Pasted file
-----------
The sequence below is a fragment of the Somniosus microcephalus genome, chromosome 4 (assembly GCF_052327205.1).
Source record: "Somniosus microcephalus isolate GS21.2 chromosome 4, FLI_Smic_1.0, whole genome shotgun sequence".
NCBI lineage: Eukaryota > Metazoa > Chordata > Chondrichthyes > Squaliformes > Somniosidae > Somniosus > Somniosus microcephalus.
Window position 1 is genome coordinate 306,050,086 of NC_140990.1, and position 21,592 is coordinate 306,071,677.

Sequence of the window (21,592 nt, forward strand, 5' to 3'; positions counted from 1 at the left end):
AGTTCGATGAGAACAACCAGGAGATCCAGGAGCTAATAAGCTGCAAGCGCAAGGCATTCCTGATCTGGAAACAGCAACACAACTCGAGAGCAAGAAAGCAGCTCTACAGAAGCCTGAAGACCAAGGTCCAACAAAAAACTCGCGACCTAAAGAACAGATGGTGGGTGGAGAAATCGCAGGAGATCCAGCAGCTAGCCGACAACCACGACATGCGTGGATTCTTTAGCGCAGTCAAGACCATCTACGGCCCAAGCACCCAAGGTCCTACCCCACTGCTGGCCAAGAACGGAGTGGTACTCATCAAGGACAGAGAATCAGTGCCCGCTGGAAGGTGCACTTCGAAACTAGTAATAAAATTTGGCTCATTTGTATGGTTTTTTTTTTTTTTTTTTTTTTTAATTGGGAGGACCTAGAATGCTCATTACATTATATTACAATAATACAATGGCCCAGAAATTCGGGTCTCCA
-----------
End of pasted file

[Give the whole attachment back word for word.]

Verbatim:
The sequence below is a fragment of the Somniosus microcephalus genome, chromosome 4 (assembly GCF_052327205.1).
Source record: "Somniosus microcephalus isolate GS21.2 chromosome 4, FLI_Smic_1.0, whole genome shotgun sequence".
NCBI lineage: Eukaryota > Metazoa > Chordata > Chondrichthyes > Squaliformes > Somniosidae > Somniosus > Somniosus microcephalus.
Window position 1 is genome coordinate 306,050,086 of NC_140990.1, and position 21,592 is coordinate 306,071,677.

Sequence of the window (21,592 nt, forward strand, 5' to 3'; positions counted from 1 at the left end):
AGTTCGATGAGAACAACCAGGAGATCCAGGAGCTAATAAGCTGCAAGCGCAAGGCATTCCTGATCTGGAAACAGCAACACAACTCGAGAGCAAGAAAGCAGCTCTACAGAAGCCTGAAGACCAAGGTCCAACAAAAAACTCGCGACCTAAAGAACAGATGGTGGGTGGAGAAATCGCAGGAGATCCAGCAGCTAGCCGACAACCACGACATGCGTGGATTCTTTAGCGCAGTCAAGACCATCTACGGCCCAAGCACCCAAGGTCCTACCCCACTGCTGGCCAAGAACGGAGTGGTACTCATCAAGGACAGAGAATCAGTGCCCGCTGGAAGGTGCACTTCGAAACTAGTAATAAAATTTGGCTCATTTGTATGGTTTTTTTTTTTTTTTTTTTTTTTAATTGGGAGGACCTAGAATGCTCATTACATTATATTACAATAATACAATGGCCCAGAAATTCGGGTCTCCA